Yet this position presents almost as many problems as doctrinal nationalism. As Noel Malcolm points out: How strong is a state going to be if people are taught to think of it merely as a geographical area containing a certain number of human beings endowed with rights? If such a state holds in small nations against their will, it is likely to be further weakened by the reality that not all of its citizens will in fact be loyal. And as the recent fates of Yugoslavia and Czechoslovakia illustrate, a velvet divorce will sometimes have happier consequences than a loveless marriage maintained by force. It is probably no accident, as some people used to say, that the United States, founded as it is on the principle of popular consent, has until recently taken great care to inculcate the national language and a common culture in both immigrant and native-born citizens.
According to the second answer--financial flows--governments promote national solidarity first by transferring resources from favored to disadvantaged groups and, second, by encouraging all citizens to participate in entitlement programs, like Social Security, that subtly promote an ethic of equal citizenship. As long as the state retains the fiscal ability to keep the checks flowing, it can maintain national cohesion even without a shared national identity rooted in culture and language.
But what happens when the treasury runs out? The costs of financial flows are rising rapidly in the advanced world because of aging populations. Research shows that those paying the costs of financial flows are more willing to fund government transfers if they are linked to the recipients by the ties of sympathy and fellowship that exist in a shared national culture. The more diverse a society is, the less willing it is to spend money on welfare. In the new globalized economy, the fiscal costs of transfer payments will be easier to avoid by emigration, capital movements and competition between governments to attract scarce capital investments. So the time is approaching when financial flows, far from being a method of sustaining national harmony, will become a positive threat to it.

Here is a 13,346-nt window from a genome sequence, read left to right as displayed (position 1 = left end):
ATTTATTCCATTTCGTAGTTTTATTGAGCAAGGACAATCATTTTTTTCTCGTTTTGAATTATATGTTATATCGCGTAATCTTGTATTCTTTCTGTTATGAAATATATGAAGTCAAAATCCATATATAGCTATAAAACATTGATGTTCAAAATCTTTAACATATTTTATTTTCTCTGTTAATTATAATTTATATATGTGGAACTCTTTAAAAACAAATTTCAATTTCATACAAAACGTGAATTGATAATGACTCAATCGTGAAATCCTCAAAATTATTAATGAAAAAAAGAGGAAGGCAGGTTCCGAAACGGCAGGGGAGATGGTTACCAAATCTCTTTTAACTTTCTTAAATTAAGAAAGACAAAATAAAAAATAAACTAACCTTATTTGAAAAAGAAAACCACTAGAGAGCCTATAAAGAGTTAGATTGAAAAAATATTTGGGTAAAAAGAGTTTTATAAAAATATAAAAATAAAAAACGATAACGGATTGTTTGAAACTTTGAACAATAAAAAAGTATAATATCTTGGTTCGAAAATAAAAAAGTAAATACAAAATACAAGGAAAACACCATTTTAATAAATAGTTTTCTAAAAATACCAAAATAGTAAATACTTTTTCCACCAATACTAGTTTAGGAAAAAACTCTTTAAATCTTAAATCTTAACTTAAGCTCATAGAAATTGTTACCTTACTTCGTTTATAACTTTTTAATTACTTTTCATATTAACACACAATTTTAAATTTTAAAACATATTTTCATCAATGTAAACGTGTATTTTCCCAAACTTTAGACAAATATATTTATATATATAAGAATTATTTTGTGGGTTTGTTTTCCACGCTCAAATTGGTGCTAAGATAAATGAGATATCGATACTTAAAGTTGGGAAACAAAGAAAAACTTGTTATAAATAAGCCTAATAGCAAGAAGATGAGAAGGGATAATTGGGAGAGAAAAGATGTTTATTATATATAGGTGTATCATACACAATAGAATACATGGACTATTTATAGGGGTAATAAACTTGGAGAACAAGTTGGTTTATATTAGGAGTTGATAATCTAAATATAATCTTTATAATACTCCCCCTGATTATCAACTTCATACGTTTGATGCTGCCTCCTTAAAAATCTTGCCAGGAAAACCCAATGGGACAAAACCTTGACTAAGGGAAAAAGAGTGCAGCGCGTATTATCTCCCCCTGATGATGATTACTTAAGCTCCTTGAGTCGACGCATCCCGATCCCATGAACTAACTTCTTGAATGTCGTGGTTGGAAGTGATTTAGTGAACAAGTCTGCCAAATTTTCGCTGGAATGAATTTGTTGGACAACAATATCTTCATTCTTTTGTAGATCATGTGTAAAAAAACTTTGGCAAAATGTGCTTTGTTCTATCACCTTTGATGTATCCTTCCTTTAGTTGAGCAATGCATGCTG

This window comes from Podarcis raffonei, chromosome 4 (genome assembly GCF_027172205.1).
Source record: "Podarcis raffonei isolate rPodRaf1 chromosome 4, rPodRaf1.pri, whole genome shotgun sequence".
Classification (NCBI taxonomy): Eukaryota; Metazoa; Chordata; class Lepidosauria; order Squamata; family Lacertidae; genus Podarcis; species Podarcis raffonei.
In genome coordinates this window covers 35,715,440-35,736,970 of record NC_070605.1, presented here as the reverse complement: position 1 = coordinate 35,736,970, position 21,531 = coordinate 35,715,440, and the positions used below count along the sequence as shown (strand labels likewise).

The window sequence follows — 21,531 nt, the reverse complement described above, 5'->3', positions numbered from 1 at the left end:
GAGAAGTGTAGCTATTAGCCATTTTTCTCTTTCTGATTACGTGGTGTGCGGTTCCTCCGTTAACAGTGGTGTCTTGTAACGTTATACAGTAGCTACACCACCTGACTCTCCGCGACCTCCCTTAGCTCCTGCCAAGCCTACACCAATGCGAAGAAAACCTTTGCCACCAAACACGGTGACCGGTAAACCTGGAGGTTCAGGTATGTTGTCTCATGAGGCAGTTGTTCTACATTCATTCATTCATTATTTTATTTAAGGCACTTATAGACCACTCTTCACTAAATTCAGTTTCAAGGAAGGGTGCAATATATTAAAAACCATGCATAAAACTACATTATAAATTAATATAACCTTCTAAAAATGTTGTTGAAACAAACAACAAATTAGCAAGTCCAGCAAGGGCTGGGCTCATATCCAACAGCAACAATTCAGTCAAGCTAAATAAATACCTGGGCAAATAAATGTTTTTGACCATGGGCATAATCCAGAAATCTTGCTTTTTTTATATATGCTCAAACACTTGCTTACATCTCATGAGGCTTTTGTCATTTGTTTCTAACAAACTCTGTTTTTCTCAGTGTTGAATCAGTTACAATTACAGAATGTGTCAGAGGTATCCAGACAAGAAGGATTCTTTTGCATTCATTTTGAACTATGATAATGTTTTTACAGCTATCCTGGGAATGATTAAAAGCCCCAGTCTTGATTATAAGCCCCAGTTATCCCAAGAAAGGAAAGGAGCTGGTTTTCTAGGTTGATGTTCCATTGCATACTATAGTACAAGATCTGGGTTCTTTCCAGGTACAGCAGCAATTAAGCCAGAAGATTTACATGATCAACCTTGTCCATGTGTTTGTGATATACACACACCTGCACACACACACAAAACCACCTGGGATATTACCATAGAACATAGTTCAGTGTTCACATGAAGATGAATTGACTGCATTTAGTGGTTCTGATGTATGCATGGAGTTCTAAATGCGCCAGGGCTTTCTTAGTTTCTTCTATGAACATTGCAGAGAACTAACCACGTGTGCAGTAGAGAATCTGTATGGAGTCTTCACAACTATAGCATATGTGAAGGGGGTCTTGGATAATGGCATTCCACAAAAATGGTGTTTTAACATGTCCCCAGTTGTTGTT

Social democratic states are already responding to these pressures by seeking to ensure that neither individual nor corporate citizens can escape their controls. They seek to close tax havens, transform trade agreements into vehicles for extending regulations, impose taxes on international financial flows, establish international regulatory bodies, "harmonize" regulations upward in bodies such as the EU, and so on. As a result, transnational bodies gain new powers, NGOs gain influence over more decisions, and international civil servants gain more profitable careers. It would be a rash man who bet against such a constellation of forces--and against the global social democracy that they imply. In effect governments are forming cartels--the EU is one such--to maintain near-monopoly prices for their services.
But these large cartel structures suffer even more fiercely from the same defects as "economic" states. They are remote, undemocratic and unsupported by a shared culture and language--indeed, they are bitterly divided by such factors. So they are likely to exhibit even more fissiparous tendencies than afflict the states forming them. What they will mainly transfer upwards is crises.
Both transnational political structures divorced from democratic consent and national political structures that are not rooted in a shared culture and language are likely to prove fragile and while they last, disruptive. Why governments and public intellectuals should have decided that they are morally obliged to erect both states and international agencies on exactly the opposite assumptions is a mystery. If they stick to this course, however, one day it will become a tragedy.Essay Types: Essay